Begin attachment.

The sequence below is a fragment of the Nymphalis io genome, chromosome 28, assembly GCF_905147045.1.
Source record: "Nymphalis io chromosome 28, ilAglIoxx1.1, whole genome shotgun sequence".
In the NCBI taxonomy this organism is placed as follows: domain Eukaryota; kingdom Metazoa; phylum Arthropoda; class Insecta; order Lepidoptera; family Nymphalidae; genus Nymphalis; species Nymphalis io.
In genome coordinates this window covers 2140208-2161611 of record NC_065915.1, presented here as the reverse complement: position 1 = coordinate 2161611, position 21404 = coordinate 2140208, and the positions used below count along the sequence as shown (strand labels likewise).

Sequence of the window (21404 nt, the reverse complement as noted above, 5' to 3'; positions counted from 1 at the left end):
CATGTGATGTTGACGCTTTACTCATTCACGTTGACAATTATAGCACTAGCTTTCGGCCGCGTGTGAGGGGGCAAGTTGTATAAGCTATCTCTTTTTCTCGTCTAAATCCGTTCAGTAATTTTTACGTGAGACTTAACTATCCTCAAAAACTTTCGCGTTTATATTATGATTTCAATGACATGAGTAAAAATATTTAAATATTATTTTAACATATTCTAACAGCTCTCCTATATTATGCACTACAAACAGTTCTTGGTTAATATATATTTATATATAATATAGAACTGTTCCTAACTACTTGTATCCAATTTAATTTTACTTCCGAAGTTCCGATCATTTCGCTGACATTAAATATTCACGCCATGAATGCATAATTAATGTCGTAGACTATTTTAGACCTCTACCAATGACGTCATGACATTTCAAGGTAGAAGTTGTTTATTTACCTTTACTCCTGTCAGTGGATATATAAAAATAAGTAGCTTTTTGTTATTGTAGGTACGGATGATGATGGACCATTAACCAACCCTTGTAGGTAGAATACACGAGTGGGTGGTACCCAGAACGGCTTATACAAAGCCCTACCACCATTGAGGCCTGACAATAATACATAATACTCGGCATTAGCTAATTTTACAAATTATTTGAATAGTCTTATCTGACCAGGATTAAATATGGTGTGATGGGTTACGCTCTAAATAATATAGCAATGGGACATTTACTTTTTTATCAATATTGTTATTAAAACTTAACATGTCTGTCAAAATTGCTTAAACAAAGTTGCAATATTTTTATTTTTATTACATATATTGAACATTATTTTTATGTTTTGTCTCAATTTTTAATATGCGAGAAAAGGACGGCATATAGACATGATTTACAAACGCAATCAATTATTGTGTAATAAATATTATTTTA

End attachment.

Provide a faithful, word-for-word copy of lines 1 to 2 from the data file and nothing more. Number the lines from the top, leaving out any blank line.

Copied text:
The sequence below is a fragment of the Nymphalis io genome, chromosome 28, assembly GCF_905147045.1.
Source record: "Nymphalis io chromosome 28, ilAglIoxx1.1, whole genome shotgun sequence".